British drinkers’ growing thirst for Italian lager Peroni has helped brewer SABMiller buck the trend of falling beer sales in the UK.
Pub groups have fallen on hard times as cash-strapped drinkers have flocked to cheap supermarket deals.
But the world’s second biggest brewer revealed sales of Peroni on tap increased by more than 10 per cent as pub goers showed no qualms about forking out ?5 or more for a pint.
Italian job: Profits for the six months to September rose 12 per cent to ?2.28billion
Other big sellers included Pilsner Urquell, which grew by double digits. And the firm more than doubled sales of Kozel, a Czech pilsner launched in 2010 and available exclusively on draught in the UK.
Gary Haigh, head of the brewer’s UK subsidiary Miller Brands, said sales of premium lagers had picked up as pubs – particularly in towns and cities – spruce up their image.
He said the brewer also had to contend with the miserable summer and the ‘hospitality week from hell’ as workers were urged by London’s mayor Boris Johnson to work from home during the first week of the Olympics.
He said: ‘It’s been the year to remember for all the wrong reasons for the industry – fortunately we managed to buck the trend.’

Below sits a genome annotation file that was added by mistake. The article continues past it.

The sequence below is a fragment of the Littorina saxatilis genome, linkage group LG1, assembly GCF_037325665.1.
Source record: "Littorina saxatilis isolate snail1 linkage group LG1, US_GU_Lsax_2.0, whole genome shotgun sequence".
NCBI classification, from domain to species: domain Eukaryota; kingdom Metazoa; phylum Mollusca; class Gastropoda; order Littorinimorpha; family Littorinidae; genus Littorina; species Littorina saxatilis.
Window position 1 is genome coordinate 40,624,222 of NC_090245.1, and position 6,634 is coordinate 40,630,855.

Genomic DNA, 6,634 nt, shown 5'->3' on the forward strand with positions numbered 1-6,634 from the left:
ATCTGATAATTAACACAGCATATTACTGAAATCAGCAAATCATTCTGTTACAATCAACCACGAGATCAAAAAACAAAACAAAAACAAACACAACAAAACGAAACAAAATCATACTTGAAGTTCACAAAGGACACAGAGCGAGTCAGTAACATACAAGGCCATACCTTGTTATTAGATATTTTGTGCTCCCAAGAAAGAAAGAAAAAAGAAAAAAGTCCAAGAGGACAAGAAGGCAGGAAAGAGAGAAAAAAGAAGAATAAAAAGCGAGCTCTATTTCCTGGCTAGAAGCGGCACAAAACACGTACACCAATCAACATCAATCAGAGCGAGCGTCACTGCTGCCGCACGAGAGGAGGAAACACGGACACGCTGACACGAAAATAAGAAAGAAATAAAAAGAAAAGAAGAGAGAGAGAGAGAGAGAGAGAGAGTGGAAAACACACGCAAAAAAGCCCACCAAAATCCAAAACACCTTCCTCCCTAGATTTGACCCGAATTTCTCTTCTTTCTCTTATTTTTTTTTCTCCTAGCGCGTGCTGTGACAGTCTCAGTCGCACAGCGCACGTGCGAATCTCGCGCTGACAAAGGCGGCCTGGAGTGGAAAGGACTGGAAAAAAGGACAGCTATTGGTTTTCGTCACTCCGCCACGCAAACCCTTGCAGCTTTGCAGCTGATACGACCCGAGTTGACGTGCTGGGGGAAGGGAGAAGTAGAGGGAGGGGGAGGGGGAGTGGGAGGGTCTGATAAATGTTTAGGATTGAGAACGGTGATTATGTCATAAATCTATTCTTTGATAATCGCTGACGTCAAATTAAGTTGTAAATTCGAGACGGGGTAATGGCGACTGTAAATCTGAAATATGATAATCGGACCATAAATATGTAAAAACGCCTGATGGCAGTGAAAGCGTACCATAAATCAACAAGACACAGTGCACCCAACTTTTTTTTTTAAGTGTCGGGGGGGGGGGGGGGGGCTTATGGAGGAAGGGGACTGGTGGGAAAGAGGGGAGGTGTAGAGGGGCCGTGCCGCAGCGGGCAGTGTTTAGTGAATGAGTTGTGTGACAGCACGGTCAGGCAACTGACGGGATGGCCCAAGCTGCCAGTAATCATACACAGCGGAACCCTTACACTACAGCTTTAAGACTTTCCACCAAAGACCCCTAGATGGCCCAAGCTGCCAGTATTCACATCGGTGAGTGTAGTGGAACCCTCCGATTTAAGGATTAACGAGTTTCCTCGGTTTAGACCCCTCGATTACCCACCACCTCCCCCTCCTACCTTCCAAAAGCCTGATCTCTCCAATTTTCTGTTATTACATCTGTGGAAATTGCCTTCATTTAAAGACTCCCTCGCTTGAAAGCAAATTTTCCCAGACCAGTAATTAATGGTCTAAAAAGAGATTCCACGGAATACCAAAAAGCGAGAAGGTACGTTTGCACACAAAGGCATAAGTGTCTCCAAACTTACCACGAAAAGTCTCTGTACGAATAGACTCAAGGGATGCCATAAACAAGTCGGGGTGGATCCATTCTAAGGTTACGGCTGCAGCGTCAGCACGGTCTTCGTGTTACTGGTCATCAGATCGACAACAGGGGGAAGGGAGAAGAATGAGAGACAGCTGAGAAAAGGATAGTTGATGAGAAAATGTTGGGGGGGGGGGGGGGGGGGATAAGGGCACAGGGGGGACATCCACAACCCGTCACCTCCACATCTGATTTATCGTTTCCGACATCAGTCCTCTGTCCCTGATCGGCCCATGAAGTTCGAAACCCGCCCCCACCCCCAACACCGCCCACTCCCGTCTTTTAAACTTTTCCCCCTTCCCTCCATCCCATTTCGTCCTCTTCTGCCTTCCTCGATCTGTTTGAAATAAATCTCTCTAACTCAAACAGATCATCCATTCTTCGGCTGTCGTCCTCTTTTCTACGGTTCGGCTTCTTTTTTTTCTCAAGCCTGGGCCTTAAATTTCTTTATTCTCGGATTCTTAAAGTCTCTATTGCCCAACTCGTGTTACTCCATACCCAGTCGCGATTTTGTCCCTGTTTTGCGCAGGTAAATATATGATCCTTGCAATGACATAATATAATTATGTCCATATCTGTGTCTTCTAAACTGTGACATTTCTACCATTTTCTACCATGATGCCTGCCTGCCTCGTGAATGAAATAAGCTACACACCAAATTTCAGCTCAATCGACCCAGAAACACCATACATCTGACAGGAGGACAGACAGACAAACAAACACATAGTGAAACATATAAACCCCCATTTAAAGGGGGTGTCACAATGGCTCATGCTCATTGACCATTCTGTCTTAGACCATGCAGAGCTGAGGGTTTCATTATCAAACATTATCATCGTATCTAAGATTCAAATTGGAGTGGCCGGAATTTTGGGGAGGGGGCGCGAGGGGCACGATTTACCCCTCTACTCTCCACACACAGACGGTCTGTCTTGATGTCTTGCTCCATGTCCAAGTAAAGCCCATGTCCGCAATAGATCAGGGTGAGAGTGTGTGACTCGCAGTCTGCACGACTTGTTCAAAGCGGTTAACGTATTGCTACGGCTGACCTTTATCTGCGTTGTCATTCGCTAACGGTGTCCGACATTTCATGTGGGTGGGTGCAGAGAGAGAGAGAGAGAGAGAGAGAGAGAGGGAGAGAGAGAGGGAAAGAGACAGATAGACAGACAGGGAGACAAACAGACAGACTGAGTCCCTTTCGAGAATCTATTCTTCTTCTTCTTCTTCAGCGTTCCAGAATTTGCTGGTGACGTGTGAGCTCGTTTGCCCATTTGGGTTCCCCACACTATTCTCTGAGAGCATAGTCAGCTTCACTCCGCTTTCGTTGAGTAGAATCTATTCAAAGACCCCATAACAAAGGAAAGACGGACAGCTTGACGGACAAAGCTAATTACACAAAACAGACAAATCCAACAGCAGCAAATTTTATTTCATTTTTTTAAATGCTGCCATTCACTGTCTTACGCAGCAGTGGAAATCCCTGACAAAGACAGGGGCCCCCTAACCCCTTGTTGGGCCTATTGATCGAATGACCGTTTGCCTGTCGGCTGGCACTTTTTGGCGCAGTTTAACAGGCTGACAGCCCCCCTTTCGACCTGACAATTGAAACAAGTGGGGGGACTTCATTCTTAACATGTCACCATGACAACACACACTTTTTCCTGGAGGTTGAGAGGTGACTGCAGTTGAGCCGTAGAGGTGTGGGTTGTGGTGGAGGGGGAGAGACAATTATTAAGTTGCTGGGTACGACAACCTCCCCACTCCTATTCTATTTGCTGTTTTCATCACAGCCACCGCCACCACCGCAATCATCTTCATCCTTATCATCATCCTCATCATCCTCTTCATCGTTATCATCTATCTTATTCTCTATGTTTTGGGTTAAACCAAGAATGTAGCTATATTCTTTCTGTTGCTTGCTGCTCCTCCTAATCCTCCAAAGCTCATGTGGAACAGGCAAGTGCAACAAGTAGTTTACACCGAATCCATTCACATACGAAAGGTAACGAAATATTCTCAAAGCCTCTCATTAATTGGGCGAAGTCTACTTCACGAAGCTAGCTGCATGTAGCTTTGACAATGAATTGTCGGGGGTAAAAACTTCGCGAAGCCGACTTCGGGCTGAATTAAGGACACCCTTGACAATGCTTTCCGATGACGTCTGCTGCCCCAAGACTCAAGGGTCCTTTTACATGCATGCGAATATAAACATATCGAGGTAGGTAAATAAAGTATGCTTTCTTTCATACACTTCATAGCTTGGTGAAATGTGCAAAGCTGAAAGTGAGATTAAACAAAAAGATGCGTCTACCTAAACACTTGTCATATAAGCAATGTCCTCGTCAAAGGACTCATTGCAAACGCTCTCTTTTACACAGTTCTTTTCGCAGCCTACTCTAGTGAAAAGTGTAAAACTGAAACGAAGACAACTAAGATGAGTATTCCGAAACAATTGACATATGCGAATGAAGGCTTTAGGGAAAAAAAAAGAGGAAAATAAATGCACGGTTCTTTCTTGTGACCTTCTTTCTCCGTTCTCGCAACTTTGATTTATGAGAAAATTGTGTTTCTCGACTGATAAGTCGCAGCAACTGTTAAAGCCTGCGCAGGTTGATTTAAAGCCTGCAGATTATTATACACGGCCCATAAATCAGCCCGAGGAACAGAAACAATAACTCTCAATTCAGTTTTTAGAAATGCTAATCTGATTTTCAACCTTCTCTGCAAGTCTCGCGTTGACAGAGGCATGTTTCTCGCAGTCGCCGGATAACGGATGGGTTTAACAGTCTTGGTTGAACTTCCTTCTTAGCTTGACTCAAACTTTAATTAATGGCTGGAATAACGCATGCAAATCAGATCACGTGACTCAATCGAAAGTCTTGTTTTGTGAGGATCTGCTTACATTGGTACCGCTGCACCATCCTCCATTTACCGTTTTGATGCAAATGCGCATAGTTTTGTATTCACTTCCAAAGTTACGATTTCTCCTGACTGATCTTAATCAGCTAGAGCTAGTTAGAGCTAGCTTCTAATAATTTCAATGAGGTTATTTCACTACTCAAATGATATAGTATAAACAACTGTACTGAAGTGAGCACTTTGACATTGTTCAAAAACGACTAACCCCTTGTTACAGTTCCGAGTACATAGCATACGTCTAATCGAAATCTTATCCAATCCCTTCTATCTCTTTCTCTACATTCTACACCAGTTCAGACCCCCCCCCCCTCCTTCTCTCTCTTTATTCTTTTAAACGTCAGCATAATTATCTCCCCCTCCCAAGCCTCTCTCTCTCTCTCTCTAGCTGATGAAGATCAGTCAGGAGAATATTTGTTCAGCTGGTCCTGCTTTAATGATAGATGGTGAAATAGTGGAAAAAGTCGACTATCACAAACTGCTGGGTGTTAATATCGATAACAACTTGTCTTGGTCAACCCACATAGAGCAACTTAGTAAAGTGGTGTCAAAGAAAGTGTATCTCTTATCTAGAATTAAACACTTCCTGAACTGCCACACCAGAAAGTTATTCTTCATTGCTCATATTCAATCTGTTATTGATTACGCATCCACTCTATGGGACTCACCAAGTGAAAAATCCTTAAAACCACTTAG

It was a different story over at Aim-listed brewer Young’s, however. The firm (up 19p at 712.5p) said it made the most of the UK’s ‘summer of celebration’ as promotions around the Queen’s Diamond Jubilee and Olympic Games boosted trade. The group, which has 237 pubs across London and the south of England, said the summer’s events helped it overcome a rain-soaked first quarter, with half-year underlying profits rising 11.2 per cent to ?13.9million.
The robust results for SABMiller also came despite the rising cost of barley used to make beer and adverse currency swings. Profits for the six months to September rose 12 per cent to ?2.28billion, with sales up 11 per cent to ?17.5billion.
Further afield the London-based company enjoyed strong profit growth in emerging markets in Africa and Latin America.
But SAB didn’t have it all its own way, with a 5pc drop in profit growth in Europe. As the brewer reports in US dollars the weakening euro also tarnished its figures.
The firm, which spent ?7.4billion last year on Foster’s, said the Australian company ‘contributed significantly’ to first half growth.
It lifted its interim dividend by 12 per cent to 24 cents (15p) a share.